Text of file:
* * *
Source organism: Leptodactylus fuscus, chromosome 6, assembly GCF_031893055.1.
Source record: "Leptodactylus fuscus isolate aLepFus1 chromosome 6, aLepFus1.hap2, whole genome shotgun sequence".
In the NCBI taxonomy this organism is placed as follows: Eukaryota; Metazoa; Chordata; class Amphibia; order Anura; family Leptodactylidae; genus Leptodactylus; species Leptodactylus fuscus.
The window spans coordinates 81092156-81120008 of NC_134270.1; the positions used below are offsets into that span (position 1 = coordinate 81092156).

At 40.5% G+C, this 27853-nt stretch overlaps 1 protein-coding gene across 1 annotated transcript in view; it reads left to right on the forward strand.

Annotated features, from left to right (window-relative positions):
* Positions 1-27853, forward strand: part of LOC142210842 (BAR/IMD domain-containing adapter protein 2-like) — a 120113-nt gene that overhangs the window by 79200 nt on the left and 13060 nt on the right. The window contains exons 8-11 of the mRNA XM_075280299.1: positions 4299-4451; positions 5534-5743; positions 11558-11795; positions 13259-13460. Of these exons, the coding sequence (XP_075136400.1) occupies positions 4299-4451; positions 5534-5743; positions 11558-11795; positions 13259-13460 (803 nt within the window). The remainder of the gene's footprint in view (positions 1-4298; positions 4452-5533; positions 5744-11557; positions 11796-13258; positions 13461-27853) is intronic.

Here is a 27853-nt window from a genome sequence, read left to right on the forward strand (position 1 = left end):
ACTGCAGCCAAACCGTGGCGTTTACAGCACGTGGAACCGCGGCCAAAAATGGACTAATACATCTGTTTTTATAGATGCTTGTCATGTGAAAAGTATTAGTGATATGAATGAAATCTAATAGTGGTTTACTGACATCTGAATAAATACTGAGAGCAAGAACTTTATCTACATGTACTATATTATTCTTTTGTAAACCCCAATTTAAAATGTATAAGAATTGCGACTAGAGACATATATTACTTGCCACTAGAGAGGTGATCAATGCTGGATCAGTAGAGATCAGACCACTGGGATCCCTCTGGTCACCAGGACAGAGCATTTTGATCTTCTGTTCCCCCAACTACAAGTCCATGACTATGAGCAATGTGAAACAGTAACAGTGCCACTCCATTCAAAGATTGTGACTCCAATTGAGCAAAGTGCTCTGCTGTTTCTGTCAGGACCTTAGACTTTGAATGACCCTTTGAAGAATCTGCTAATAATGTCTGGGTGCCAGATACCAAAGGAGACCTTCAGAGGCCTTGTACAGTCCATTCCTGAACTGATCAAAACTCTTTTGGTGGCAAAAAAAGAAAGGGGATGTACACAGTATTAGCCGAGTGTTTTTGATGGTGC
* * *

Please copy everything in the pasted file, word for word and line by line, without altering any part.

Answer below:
Source organism: Leptodactylus fuscus, chromosome 6, assembly GCF_031893055.1.
Source record: "Leptodactylus fuscus isolate aLepFus1 chromosome 6, aLepFus1.hap2, whole genome shotgun sequence".
In the NCBI taxonomy this organism is placed as follows: Eukaryota; Metazoa; Chordata; class Amphibia; order Anura; family Leptodactylidae; genus Leptodactylus; species Leptodactylus fuscus.
The window spans coordinates 81092156-81120008 of NC_134270.1; the positions used below are offsets into that span (position 1 = coordinate 81092156).

At 40.5% G+C, this 27853-nt stretch overlaps 1 protein-coding gene across 1 annotated transcript in view; it reads left to right on the forward strand.

Annotated features, from left to right (window-relative positions):
* Positions 1-27853, forward strand: part of LOC142210842 (BAR/IMD domain-containing adapter protein 2-like) — a 120113-nt gene that overhangs the window by 79200 nt on the left and 13060 nt on the right. The window contains exons 8-11 of the mRNA XM_075280299.1: positions 4299-4451; positions 5534-5743; positions 11558-11795; positions 13259-13460. Of these exons, the coding sequence (XP_075136400.1) occupies positions 4299-4451; positions 5534-5743; positions 11558-11795; positions 13259-13460 (803 nt within the window). The remainder of the gene's footprint in view (positions 1-4298; positions 4452-5533; positions 5744-11557; positions 11796-13258; positions 13461-27853) is intronic.

Here is a 27853-nt window from a genome sequence, read left to right on the forward strand (position 1 = left end):
ACTGCAGCCAAACCGTGGCGTTTACAGCACGTGGAACCGCGGCCAAAAATGGACTAATACATCTGTTTTTATAGATGCTTGTCATGTGAAAAGTATTAGTGATATGAATGAAATCTAATAGTGGTTTACTGACATCTGAATAAATACTGAGAGCAAGAACTTTATCTACATGTACTATATTATTCTTTTGTAAACCCCAATTTAAAATGTATAAGAATTGCGACTAGAGACATATATTACTTGCCACTAGAGAGGTGATCAATGCTGGATCAGTAGAGATCAGACCACTGGGATCCCTCTGGTCACCAGGACAGAGCATTTTGATCTTCTGTTCCCCCAACTACAAGTCCATGACTATGAGCAATGTGAAACAGTAACAGTGCCACTCCATTCAAAGATTGTGACTCCAATTGAGCAAAGTGCTCTGCTGTTTCTGTCAGGACCTTAGACTTTGAATGACCCTTTGAAGAATCTGCTAATAATGTCTGGGTGCCAGATACCAAAGGAGACCTTCAGAGGCCTTGTACAGTCCATTCCTGAACTGATCAAAACTCTTTTGGTGGCAAAAAAAGAAAGGGGATGTACACAGTATTAGCCGAGTGTTTTTGATGGTGC